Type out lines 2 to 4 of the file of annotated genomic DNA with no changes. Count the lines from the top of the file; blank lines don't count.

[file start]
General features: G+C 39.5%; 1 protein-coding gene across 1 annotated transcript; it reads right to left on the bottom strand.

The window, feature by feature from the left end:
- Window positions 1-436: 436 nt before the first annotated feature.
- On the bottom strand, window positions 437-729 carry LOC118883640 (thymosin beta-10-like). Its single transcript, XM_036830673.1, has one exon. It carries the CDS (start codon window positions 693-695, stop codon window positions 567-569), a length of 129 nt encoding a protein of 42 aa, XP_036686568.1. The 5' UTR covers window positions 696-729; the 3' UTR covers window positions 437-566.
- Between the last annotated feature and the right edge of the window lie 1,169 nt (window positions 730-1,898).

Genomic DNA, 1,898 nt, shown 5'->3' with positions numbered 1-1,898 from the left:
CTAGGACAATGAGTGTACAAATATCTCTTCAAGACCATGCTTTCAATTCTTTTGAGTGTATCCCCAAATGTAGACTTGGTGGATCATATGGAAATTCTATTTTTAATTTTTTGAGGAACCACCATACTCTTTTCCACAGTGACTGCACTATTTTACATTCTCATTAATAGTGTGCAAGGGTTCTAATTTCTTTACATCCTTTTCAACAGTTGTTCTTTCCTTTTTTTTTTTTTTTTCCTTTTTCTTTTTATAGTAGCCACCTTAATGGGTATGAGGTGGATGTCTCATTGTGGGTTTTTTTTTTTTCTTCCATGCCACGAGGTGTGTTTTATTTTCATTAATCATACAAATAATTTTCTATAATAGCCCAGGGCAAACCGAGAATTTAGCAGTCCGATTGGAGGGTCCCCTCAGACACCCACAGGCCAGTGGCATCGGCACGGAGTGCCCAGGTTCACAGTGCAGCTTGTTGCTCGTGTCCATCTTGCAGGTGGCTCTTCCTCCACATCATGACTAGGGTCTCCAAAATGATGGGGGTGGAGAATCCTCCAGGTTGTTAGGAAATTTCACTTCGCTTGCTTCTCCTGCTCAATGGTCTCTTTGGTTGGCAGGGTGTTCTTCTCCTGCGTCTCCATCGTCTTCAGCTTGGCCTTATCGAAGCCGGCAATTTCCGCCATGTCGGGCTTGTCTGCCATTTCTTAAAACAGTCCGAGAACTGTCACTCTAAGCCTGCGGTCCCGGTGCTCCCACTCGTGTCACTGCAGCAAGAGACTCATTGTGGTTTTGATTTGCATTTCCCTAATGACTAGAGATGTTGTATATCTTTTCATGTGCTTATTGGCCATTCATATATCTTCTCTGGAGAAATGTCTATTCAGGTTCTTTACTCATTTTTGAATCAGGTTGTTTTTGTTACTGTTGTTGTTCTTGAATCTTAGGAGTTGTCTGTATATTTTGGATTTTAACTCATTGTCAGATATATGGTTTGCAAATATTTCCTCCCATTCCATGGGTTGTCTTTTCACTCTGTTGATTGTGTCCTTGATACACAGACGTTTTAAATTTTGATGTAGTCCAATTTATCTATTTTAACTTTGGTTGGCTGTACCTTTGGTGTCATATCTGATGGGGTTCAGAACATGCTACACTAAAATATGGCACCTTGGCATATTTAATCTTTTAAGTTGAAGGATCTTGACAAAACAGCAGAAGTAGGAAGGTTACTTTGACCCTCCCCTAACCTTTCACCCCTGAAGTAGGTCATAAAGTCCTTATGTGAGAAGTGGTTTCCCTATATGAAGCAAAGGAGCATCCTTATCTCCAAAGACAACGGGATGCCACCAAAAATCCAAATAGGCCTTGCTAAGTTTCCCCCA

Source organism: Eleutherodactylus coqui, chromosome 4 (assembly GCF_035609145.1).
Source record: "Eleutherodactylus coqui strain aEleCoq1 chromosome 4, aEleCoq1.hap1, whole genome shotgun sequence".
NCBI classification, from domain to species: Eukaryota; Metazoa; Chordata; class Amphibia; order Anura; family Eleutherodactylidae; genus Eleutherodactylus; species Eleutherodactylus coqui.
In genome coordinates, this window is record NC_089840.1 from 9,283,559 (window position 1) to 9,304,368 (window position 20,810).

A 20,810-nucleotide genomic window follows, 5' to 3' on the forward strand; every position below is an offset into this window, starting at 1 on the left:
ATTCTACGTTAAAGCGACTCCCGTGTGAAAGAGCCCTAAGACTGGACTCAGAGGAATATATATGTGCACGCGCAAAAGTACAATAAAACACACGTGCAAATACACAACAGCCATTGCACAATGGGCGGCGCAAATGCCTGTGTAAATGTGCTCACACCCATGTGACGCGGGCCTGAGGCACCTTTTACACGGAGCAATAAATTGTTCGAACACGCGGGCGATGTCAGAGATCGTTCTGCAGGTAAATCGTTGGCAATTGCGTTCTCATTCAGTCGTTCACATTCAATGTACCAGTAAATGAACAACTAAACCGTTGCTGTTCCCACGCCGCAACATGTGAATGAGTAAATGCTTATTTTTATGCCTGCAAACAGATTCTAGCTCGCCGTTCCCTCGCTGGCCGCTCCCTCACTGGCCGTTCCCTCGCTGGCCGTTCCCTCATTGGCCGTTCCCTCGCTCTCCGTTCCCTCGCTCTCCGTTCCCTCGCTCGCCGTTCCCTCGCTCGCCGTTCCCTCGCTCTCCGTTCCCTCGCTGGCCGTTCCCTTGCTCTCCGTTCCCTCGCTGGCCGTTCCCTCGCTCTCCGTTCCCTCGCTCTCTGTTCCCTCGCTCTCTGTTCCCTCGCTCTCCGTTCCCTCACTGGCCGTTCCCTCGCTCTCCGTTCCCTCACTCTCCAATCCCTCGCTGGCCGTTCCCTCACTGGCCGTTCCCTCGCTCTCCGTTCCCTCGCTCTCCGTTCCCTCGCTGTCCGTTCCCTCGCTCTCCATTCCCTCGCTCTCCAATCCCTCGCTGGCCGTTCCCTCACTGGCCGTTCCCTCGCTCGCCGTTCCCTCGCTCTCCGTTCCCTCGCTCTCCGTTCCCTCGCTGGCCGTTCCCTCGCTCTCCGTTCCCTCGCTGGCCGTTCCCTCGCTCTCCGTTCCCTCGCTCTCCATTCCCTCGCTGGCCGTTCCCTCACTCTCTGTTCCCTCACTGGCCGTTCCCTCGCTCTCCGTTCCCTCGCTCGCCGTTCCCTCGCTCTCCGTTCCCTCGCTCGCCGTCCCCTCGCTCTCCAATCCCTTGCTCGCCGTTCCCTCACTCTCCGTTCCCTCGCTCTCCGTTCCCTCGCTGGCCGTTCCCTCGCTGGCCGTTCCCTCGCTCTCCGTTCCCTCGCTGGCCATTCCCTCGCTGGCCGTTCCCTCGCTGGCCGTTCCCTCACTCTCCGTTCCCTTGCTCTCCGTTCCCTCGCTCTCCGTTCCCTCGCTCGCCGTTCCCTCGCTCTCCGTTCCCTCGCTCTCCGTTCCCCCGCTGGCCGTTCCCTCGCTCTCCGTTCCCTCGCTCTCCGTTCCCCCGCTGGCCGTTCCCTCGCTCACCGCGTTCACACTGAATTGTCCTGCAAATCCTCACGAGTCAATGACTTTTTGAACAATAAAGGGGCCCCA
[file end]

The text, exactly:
The window, feature by feature from the left end:
- Window positions 1-436: 436 nt before the first annotated feature.
- On the bottom strand, window positions 437-729 carry LOC118883640 (thymosin beta-10-like). Its single transcript, XM_036830673.1, has one exon. It carries the CDS (start codon window positions 693-695, stop codon window positions 567-569), a length of 129 nt encoding a protein of 42 aa, XP_036686568.1. The 5' UTR covers window positions 696-729; the 3' UTR covers window positions 437-566.